Veterans Day for homeless vets

Homeless vets

Veterans, like the Coalition clients above, make up 26% of the homeless population even though they only constitute 11% of the entire civilian population.

As the nation celebrates Veterans Day with memorials and words of appreciation for those who have fought and sacrificed for our freedom, we must not forget one segment of the veteran population: the homeless. According to a report by the National Alliance to End Homelessness, veterans make up 26% of the homeless population even though they only constitute 11% of the entire population.

There are several main contributors to homelessness which can affect anyone, including former service men and women. These encompass such factors as low wages, loss of income, and unemployment.  In addition to these common issues, the Alliance has identified several other contributors specific to veteran homelessness, including separation from the support of loved ones, lower self-esteem or stunted communication skills because of the strain of service, and trouble readjusting to civilian life. We should also remember that many veterans have suffered permanent injuries during their service; adjusting to life with a handicap is emotionally, mentally and physically exhausting and can even hinder someone’s ability to earn a living in their accustomed manner. In addition, the Alliance reminds us that the drooping economy, skyrocketing unemployment rates, and shortage of job openings are difficult on everyone, but particularly for those just returning to the states or readjusting to life here.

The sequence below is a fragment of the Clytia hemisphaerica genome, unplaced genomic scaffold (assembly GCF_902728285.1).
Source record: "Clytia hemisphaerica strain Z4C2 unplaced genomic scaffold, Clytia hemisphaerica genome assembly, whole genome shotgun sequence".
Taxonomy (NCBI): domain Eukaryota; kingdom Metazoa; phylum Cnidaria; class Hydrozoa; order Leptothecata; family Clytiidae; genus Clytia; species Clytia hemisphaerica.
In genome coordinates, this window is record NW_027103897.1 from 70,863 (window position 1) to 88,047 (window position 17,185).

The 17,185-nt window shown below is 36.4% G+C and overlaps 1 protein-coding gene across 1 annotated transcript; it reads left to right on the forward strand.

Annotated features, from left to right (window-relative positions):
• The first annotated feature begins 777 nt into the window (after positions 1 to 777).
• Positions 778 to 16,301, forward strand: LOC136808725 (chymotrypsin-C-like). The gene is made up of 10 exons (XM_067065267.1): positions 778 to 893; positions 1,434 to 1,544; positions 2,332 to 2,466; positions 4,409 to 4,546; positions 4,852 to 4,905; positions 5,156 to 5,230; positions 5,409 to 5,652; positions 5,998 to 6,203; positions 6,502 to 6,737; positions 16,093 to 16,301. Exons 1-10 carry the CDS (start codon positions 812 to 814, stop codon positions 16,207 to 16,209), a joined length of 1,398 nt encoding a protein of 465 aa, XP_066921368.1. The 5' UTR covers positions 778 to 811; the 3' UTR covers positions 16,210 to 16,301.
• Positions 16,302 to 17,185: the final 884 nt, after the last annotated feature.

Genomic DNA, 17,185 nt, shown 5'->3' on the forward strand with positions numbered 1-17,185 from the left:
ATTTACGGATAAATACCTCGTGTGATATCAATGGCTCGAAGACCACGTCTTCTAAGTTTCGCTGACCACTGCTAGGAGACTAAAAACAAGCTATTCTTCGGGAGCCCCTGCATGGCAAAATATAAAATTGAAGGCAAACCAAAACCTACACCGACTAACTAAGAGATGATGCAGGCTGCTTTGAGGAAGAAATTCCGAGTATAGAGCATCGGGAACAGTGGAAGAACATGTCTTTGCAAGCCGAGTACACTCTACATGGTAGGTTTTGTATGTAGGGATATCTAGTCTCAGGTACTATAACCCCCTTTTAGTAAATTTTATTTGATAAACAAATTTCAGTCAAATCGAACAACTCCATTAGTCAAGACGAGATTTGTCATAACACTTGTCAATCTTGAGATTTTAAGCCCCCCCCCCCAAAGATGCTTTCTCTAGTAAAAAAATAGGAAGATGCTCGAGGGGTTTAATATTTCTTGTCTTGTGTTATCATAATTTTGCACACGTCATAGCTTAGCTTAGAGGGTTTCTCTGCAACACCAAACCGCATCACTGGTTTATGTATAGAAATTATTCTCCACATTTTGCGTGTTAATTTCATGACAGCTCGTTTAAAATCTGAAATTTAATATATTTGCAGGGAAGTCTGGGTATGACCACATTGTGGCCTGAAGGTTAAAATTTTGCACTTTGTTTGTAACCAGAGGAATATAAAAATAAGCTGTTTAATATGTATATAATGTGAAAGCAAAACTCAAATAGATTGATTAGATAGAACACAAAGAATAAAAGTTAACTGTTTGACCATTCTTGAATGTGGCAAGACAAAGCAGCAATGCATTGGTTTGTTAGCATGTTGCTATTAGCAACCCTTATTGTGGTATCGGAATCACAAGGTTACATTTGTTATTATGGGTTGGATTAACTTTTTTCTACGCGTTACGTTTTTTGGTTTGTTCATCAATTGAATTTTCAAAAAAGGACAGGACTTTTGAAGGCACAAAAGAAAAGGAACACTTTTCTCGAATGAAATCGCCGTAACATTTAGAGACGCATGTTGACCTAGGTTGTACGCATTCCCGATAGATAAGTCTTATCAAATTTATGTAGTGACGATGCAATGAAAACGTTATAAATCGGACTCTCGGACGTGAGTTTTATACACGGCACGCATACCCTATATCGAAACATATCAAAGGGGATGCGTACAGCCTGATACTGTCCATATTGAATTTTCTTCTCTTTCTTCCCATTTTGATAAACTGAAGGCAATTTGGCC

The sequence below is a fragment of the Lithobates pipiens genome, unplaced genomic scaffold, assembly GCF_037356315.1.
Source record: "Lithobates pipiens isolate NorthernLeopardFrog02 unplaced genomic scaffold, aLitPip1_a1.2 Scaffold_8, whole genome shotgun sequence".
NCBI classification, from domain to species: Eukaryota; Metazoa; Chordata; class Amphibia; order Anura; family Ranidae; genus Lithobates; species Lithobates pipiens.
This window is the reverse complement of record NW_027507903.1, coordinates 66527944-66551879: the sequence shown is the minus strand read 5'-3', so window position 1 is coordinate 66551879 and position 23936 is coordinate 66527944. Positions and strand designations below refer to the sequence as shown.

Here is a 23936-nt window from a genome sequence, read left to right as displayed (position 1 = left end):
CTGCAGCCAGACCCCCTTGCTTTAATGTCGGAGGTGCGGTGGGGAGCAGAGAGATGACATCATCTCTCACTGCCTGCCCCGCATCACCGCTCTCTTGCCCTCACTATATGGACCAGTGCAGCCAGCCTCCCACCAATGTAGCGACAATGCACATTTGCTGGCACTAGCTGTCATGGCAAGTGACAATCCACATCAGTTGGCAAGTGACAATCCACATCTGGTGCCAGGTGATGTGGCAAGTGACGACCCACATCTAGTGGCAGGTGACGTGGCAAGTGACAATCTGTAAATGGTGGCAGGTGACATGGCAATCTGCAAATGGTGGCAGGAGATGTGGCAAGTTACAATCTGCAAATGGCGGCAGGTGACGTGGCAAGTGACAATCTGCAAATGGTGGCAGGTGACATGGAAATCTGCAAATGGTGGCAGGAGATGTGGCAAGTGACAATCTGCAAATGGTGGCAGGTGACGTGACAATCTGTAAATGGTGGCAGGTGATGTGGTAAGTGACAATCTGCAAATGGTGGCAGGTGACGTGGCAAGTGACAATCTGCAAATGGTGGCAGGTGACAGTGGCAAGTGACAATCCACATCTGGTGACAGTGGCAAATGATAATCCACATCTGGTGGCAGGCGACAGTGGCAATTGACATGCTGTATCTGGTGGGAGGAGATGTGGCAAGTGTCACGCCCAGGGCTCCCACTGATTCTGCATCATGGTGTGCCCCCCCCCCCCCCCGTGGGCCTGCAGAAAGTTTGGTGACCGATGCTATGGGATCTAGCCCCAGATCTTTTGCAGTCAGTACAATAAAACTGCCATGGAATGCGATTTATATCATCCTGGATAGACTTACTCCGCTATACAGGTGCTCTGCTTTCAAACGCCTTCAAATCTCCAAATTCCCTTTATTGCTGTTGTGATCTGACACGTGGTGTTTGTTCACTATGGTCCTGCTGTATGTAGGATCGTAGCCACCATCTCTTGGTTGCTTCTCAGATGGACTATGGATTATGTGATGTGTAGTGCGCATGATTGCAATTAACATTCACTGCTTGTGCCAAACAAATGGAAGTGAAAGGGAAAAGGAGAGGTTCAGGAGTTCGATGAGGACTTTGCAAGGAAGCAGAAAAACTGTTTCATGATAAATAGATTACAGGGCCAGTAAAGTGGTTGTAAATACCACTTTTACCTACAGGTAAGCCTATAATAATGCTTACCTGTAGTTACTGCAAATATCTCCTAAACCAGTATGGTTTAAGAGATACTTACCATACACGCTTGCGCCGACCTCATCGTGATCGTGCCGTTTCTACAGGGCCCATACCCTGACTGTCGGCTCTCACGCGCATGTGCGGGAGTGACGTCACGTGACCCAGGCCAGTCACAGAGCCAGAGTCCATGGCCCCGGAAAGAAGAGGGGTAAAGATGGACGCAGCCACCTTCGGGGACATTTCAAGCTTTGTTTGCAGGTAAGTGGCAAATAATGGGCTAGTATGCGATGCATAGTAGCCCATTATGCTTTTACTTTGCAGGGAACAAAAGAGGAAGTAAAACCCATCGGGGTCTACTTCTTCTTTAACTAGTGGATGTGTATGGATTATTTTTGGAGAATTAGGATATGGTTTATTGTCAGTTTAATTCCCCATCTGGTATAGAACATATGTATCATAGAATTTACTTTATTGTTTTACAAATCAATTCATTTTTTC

With these contributors to veteran homelessness in mind, we ask that you consider what you can do today to assist former service men and women in returning to self-sufficiency and stability. Here are a few simple steps you can take to make a difference:

•    Teach your family to remember. By sharing with your children and loved ones the history and importance of Veterans Day, you are ensuring that the meaning and intent of this important day is not lost. You can find a wonderful synopsis of what the holiday means at the Department of Veterans Affairs.
•   Get to know one veteran who is struggling. Perhaps the individual has been homeless for years, or possibly they have just returned from the front lines and are struggling financially. In either case, your friendship and support will make a world of difference in the life of someone who has already sacrificed so much.
•    Share your voice. The Alliance provides a listing of several initiatives related to homeless vets that require congressional action. The more informed you are about these issues, the greater your ability to make a difference in the policies affecting homeless veterans.
•    Volunteer or donate. The Coalition provides shelter services to a number of homeless veterans each night. By donating your time or resources to the Coalition, you are enabling us to continue offering the homeless programs and services that will enable them to return to independence.

We hope remembrance and action are a part of your Veterans Day. They certainly are a part of ours.